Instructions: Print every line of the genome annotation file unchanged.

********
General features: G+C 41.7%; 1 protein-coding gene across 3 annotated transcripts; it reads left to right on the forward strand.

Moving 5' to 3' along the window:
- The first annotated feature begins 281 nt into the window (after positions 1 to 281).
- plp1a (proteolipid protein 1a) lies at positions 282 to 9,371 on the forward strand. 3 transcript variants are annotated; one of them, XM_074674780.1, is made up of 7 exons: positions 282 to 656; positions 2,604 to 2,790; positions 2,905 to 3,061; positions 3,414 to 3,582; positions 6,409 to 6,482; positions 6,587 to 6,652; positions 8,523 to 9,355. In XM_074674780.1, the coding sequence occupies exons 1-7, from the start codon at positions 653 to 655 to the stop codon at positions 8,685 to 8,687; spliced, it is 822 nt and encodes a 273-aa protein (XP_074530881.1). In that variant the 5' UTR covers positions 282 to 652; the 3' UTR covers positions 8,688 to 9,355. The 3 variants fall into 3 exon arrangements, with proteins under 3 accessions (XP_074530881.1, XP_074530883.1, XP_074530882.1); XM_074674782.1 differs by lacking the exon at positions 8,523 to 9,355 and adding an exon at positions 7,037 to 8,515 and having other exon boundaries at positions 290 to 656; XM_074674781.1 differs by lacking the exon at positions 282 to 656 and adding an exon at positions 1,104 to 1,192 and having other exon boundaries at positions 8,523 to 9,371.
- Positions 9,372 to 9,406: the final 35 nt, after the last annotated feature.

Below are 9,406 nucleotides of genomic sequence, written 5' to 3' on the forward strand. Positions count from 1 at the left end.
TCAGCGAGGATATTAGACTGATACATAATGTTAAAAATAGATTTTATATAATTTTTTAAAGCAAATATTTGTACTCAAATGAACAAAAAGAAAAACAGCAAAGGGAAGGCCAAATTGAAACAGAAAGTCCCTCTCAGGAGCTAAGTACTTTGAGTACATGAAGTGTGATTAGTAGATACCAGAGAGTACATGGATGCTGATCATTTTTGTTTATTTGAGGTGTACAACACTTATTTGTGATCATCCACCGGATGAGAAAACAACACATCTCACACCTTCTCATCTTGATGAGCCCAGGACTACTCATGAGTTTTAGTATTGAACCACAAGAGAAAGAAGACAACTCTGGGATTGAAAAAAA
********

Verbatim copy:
General features: G+C 41.7%; 1 protein-coding gene across 3 annotated transcripts; it reads left to right on the forward strand.

Moving 5' to 3' along the window:
- The first annotated feature begins 281 nt into the window (after positions 1 to 281).
- plp1a (proteolipid protein 1a) lies at positions 282 to 9,371 on the forward strand. 3 transcript variants are annotated; one of them, XM_074674780.1, is made up of 7 exons: positions 282 to 656; positions 2,604 to 2,790; positions 2,905 to 3,061; positions 3,414 to 3,582; positions 6,409 to 6,482; positions 6,587 to 6,652; positions 8,523 to 9,355. In XM_074674780.1, the coding sequence occupies exons 1-7, from the start codon at positions 653 to 655 to the stop codon at positions 8,685 to 8,687; spliced, it is 822 nt and encodes a 273-aa protein (XP_074530881.1). In that variant the 5' UTR covers positions 282 to 652; the 3' UTR covers positions 8,688 to 9,355. The 3 variants fall into 3 exon arrangements, with proteins under 3 accessions (XP_074530881.1, XP_074530883.1, XP_074530882.1); XM_074674782.1 differs by lacking the exon at positions 8,523 to 9,355 and adding an exon at positions 7,037 to 8,515 and having other exon boundaries at positions 290 to 656; XM_074674781.1 differs by lacking the exon at positions 282 to 656 and adding an exon at positions 1,104 to 1,192 and having other exon boundaries at positions 8,523 to 9,371.
- Positions 9,372 to 9,406: the final 35 nt, after the last annotated feature.

Below are 9,406 nucleotides of genomic sequence, written 5' to 3' on the forward strand. Positions count from 1 at the left end.
TCAGCGAGGATATTAGACTGATACATAATGTTAAAAATAGATTTTATATAATTTTTTAAAGCAAATATTTGTACTCAAATGAACAAAAAGAAAAACAGCAAAGGGAAGGCCAAATTGAAACAGAAAGTCCCTCTCAGGAGCTAAGTACTTTGAGTACATGAAGTGTGATTAGTAGATACCAGAGAGTACATGGATGCTGATCATTTTTGTTTATTTGAGGTGTACAACACTTATTTGTGATCATCCACCGGATGAGAAAACAACACATCTCACACCTTCTCATCTTGATGAGCCCAGGACTACTCATGAGTTTTAGTATTGAACCACAAGAGAAAGAAGACAACTCTGGGATTGAAAAAAA